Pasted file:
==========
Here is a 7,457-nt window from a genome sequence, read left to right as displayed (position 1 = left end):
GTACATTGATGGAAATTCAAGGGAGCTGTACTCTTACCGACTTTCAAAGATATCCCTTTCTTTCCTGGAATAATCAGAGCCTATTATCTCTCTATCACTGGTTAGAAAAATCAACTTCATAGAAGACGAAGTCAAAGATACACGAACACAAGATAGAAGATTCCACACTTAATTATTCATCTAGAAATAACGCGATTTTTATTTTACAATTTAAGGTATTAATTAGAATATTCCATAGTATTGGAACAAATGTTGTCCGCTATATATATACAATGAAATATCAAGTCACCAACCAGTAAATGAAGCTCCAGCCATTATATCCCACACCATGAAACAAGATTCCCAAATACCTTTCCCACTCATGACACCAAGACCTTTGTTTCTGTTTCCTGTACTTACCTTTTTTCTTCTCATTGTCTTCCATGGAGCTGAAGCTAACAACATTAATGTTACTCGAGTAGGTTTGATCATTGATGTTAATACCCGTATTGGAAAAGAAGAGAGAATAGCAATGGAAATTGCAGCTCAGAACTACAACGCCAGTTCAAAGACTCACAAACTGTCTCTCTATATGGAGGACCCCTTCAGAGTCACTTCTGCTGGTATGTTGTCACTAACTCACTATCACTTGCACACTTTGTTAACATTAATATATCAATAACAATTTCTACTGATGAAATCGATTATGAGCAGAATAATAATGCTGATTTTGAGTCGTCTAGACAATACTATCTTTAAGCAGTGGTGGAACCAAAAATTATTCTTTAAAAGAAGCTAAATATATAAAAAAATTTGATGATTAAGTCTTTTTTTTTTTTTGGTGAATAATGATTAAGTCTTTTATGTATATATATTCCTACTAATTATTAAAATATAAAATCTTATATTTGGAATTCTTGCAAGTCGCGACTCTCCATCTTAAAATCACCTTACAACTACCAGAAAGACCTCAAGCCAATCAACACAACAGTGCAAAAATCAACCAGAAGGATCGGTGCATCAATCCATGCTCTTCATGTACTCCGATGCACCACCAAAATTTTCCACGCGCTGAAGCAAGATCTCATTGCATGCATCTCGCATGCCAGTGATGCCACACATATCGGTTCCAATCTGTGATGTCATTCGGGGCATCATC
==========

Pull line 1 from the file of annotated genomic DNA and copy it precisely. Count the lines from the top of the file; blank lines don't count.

Here is a 7,457-nt window from a genome sequence, read left to right as displayed (position 1 = left end):